American pronghorn antelope

WY Game and Fish Commission sets 2016 Hunting Seasons


More opportunities for deer and antelope this fall.

pronghorn bucksThe Wyoming Game and Fish Commission has approved the 2016 big game hunting seasons. This means the public can now look at the final details related to hunting season dates and quotas for Wyoming’s big game, wild bison, small game, migratory game birds, fall turkeys and upland birds.

The approved regulations increases the number of hunting licenses this year for deer, mountain goats, bighorn sheep and antelope. Though in the Pinedale region there was a slight decrease in deer licenses and in the Jackson region there was no change.

“We are excited about the hunting opportunity available to sportsmen and sportswomen this year,” said Commission President Carrie Little. “We thank the public for all of the interest and comments we received and believe their thoughts were incorporated to shape these hunting regulations.”

The public had expressed a desire for conservative hunting seasons for mule deer. The population of mule deer has declined over the last two decades, but is stable to increasing throughout Wyoming this year.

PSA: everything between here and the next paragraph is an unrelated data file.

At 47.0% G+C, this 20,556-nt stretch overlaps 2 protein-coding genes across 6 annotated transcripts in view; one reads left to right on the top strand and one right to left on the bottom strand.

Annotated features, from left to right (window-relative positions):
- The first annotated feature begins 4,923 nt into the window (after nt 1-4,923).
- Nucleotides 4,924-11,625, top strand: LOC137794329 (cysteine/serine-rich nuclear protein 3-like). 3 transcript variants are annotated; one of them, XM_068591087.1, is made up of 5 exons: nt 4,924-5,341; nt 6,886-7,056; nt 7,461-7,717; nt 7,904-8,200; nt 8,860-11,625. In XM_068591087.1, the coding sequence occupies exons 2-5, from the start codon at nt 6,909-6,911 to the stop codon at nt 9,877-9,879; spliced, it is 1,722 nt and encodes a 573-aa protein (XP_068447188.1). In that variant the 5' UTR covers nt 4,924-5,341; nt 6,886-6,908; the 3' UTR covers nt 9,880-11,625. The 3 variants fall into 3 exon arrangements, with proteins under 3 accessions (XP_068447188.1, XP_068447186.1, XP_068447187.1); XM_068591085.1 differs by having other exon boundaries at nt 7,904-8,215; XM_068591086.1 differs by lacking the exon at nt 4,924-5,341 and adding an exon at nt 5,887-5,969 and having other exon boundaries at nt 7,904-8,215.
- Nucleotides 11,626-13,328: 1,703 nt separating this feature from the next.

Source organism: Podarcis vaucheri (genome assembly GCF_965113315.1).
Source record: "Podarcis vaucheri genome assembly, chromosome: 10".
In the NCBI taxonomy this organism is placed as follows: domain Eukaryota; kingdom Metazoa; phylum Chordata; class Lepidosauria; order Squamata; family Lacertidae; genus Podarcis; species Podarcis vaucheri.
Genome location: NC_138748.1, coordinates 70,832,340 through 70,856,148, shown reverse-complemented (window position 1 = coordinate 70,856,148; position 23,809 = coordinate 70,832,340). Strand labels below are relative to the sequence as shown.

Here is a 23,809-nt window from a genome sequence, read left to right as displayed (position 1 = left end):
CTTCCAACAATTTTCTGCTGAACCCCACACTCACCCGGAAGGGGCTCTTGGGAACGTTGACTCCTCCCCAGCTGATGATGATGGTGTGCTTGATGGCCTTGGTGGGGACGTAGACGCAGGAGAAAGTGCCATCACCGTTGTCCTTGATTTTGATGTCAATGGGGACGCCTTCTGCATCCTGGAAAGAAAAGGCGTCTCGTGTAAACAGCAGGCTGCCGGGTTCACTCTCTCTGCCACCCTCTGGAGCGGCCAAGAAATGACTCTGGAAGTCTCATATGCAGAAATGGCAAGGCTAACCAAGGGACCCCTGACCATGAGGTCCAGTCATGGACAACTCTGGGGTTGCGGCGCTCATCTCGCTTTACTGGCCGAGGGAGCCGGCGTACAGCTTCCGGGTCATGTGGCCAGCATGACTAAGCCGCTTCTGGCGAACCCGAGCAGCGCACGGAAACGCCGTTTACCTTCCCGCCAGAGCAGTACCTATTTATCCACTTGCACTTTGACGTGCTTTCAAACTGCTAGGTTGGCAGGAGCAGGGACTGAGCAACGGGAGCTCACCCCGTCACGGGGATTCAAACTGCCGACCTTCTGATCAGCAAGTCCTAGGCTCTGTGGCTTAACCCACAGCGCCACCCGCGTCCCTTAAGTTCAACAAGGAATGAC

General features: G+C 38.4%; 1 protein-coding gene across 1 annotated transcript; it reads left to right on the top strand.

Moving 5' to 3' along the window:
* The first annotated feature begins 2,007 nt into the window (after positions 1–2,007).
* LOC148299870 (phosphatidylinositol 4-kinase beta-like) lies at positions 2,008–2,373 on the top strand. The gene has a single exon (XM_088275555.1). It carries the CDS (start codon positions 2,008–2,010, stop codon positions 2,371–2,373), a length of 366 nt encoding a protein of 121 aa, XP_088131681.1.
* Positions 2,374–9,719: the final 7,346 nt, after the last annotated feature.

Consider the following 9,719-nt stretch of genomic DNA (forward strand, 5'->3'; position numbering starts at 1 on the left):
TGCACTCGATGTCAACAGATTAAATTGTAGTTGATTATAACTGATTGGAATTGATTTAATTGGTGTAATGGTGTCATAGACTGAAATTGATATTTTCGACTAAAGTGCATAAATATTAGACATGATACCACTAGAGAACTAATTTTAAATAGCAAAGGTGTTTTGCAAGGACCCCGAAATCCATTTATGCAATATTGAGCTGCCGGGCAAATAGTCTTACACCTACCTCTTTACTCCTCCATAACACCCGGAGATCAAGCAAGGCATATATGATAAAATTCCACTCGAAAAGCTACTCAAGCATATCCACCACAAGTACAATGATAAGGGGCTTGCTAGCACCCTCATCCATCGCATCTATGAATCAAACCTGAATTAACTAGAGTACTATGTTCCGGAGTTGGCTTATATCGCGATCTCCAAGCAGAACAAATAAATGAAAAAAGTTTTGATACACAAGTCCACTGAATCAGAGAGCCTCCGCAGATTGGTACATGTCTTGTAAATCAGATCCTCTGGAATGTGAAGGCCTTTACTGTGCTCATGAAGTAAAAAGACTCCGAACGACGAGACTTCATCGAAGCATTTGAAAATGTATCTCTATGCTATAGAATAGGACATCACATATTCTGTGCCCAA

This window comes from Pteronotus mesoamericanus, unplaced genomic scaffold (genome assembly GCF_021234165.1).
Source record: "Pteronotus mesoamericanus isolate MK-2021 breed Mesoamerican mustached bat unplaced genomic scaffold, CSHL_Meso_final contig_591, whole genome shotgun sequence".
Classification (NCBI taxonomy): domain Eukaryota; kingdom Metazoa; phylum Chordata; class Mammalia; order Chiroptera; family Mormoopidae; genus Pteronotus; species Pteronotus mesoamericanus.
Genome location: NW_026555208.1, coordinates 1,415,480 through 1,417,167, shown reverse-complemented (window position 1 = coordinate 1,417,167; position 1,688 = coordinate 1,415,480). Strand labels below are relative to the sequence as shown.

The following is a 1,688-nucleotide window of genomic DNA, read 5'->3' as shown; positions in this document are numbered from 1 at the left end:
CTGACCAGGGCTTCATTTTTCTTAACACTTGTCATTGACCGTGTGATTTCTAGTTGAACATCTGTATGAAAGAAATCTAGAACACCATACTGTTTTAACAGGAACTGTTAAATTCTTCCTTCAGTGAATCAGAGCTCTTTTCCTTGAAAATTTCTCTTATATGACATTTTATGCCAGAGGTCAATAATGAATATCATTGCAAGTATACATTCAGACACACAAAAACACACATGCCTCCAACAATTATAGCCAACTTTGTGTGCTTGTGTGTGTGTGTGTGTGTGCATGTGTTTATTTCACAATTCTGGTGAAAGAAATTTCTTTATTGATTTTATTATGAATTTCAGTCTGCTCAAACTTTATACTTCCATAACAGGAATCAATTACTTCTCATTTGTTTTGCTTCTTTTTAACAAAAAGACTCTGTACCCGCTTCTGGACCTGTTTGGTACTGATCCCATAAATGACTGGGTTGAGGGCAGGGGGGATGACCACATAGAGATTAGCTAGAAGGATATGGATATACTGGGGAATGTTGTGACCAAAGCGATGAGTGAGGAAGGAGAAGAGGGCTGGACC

After several years of record harvest for elk, there was a slight decrease in the number of elk hunting licenses that will be issued, predominantly those decreases are in the Cody, Green River, Pinedale and Jackson regions.

“Game and Fish presented the best science to the public about population trends and what we heard back is that Wyoming people care so much for wildlife. Sportsmen and sportswomen want healthy populations of big game, even if that means fewer hunting licenses in some areas. What passed this week reflect good stewardship of the public’s resource,” said Scott Smith, Deputy Chief of the Wildlife Division.

Here are the statewide changes approved this week:

Antelope +4220
Mule deer +1550
White-tailed +1970
Elk -1465
Moose -35
Bighorn Sheep +8
Mountain Goat +8

Another matter was a change to the regulation related to using aircraft with the purpose of spotting and taking a game animal. The regulations now state that no person can fly between August 1 through January 31 of the following year with the intent of spotting, locating and aiding in the take of game.

The Commission also approved an update to the state’s Chronic Wasting Disease Management Plan. CWD is a prion-disease that impacts deer, elk and moose.

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